FOR IMMEDIATE RELEASE – 21 November 2013
Isa Muazu, a refused asylum seeker from Nigeria, has been on hunger strike in Harmondsworth detention centre for over 85 days. His recent application to the High Court to be released failed – despite expert medical evidence in October that he was medically unfit to be detained. As he edges closer to death, the government’s response has been to issue an ‘end of life plan’ for Isa. Today’s application for interim relief was refused and Isa remains in detention. We fear that Isa might not survive until his appeal hearing on 25 November.
The Detention Forum[i] is extremely concerned that Isa may die as a result of a hardened stance being taken towards immigrants and people held in UK detention centres.
Eiri Ohtani, spokesperson for the Detention Forum said:
“It is unacceptable that the Home Office are preparing to allow someone to die on a mattress on the floor of a high security detention centre.
“We understand that Isa Muazu came to this country seeking safety from persecution In Nigeria, where he believes his family have been killed since he fled the country.
“He was detained in prison-like conditions on the same day that he claimed asylum in the UK, even though he has never committed a crime.
“The Home Office have said that they are determined to turn the UK into a ‘hostile environment’ for migrants, but allowing people to die in immigration detention goes well beyond ‘hostile’.
“We call on the Home Secretary to release Isa Muazu from detention immediately, and to seek community-based alternatives to holding people detention that are cheaper and fairer.”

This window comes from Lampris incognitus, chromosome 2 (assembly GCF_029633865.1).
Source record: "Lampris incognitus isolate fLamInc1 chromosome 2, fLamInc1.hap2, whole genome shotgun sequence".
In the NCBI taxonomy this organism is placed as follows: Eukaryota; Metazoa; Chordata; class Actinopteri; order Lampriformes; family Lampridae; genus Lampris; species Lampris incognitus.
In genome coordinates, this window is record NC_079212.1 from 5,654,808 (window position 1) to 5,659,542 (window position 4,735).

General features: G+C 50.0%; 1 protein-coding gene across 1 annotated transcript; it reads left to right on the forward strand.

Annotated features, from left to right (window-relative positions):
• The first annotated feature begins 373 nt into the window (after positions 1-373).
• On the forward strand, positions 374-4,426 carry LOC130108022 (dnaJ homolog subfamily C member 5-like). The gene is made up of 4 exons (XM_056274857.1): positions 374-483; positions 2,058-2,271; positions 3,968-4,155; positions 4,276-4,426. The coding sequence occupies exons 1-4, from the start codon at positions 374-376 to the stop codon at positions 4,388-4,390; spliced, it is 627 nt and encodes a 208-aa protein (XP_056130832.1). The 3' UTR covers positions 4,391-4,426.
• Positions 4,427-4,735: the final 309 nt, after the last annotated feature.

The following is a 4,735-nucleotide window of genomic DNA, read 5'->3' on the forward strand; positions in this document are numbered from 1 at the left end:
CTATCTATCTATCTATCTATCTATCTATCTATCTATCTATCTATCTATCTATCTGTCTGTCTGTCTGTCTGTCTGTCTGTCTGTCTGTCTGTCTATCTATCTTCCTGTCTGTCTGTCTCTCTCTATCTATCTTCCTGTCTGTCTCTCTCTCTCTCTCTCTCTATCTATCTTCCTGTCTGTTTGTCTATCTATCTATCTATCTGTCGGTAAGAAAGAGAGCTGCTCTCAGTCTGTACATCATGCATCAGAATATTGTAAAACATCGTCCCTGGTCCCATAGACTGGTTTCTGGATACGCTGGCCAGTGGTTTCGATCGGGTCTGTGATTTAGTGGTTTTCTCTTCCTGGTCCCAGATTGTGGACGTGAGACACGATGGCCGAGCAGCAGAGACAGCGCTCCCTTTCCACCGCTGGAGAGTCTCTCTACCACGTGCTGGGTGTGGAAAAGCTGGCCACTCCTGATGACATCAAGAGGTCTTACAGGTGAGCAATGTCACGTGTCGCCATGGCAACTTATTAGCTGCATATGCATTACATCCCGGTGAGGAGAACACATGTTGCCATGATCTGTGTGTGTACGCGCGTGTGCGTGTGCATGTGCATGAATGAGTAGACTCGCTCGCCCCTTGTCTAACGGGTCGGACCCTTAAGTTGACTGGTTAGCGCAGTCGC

UK is one of the few countries in Europe which practices detention without a timelimit. As of 31 December 2012, 2,685 people were in detention in immigration removal centres[ii]. Of those, 31% (822) were in detention longer than 3 months, 14% (375) were in detention longer than 6 months and 5% (134) had been in detention longer than one year. 62% (1,676) of those were asylum-seekers. These figures exclude those held in prisons as immigration detainees, understood to be nearly 1,000 people[iii], grossly underestimating the scale of immigration detention in the UK.
UK regularly detains vulnerable individuals for the purpose of immigration control. Over the last two years, the UK’s Home Office has also been found to have breached detained individuals’ human right not to be subjected to inhuman and degrading treatment (Article 3 of European Convention of Human Rights) on four separate occasions[iv].
Notes to the Editor
[i] The Detention Forum is a coalition of support and campaigning groups for people in immigration detention.
[ii] The numbers denote those entering Immigration Removal Centres and Short Term Holding Centres. The figures exclude those held under Immigration Act powers in prisons. http://www.homeoffice.gov.uk/publications/science-research-statistics/research-statistics/immigration-asylum-research/immigration-tabs-q4-2012/?view=Standard&pubID=1156263 See dt.09.q of Detention data tables Immigration Statistics October to December 2012 Volume 2.
[iv] R (S) v Secretary of State of State for the Home Department  EWHC 2120 (Admin) (5 August 2011); R (BA) v Secretary of State of State for the Home Department  EWHC 2748 (Admin) (26 October 2011); R (HA) v Secretary of State of State for the Home Department  EWHC 979 (Admin) (17 April 2012); D v Secretary of State for the Home Department (2012) EWHC 2501 (Admin)
Eiri Ohtani, The Co-ordinator, The Detention Forum